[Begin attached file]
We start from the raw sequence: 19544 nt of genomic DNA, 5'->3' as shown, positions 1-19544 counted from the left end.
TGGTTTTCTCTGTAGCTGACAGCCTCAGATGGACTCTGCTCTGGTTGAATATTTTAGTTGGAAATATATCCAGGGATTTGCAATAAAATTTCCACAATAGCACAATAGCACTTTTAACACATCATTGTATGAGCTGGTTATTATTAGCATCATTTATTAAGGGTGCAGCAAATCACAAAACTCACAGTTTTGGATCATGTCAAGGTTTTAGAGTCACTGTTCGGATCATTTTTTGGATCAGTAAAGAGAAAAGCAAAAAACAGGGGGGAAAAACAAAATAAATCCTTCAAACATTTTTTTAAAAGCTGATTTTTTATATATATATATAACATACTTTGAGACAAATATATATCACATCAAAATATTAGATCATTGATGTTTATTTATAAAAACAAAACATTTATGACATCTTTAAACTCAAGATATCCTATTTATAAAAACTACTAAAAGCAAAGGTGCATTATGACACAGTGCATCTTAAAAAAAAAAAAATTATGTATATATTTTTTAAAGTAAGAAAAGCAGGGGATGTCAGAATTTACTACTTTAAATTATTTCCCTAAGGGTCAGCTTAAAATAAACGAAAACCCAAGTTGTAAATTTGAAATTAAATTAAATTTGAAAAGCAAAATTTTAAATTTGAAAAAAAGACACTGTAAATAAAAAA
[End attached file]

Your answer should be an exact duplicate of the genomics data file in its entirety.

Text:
We start from the raw sequence: 19544 nt of genomic DNA, 5'->3' as shown, positions 1-19544 counted from the left end.
TGGTTTTCTCTGTAGCTGACAGCCTCAGATGGACTCTGCTCTGGTTGAATATTTTAGTTGGAAATATATCCAGGGATTTGCAATAAAATTTCCACAATAGCACAATAGCACTTTTAACACATCATTGTATGAGCTGGTTATTATTAGCATCATTTATTAAGGGTGCAGCAAATCACAAAACTCACAGTTTTGGATCATGTCAAGGTTTTAGAGTCACTGTTCGGATCATTTTTTGGATCAGTAAAGAGAAAAGCAAAAAACAGGGGGGAAAAACAAAATAAATCCTTCAAACATTTTTTTAAAAGCTGATTTTTTATATATATATATAACATACTTTGAGACAAATATATATCACATCAAAATATTAGATCATTGATGTTTATTTATAAAAACAAAACATTTATGACATCTTTAAACTCAAGATATCCTATTTATAAAAACTACTAAAAGCAAAGGTGCATTATGACACAGTGCATCTTAAAAAAAAAAAAATTATGTATATATTTTTTAAAGTAAGAAAAGCAGGGGATGTCAGAATTTACTACTTTAAATTATTTCCCTAAGGGTCAGCTTAAAATAAACGAAAACCCAAGTTGTAAATTTGAAATTAAATTAAATTTGAAAAGCAAAATTTTAAATTTGAAAAAAAGACACTGTAAATAAAAAA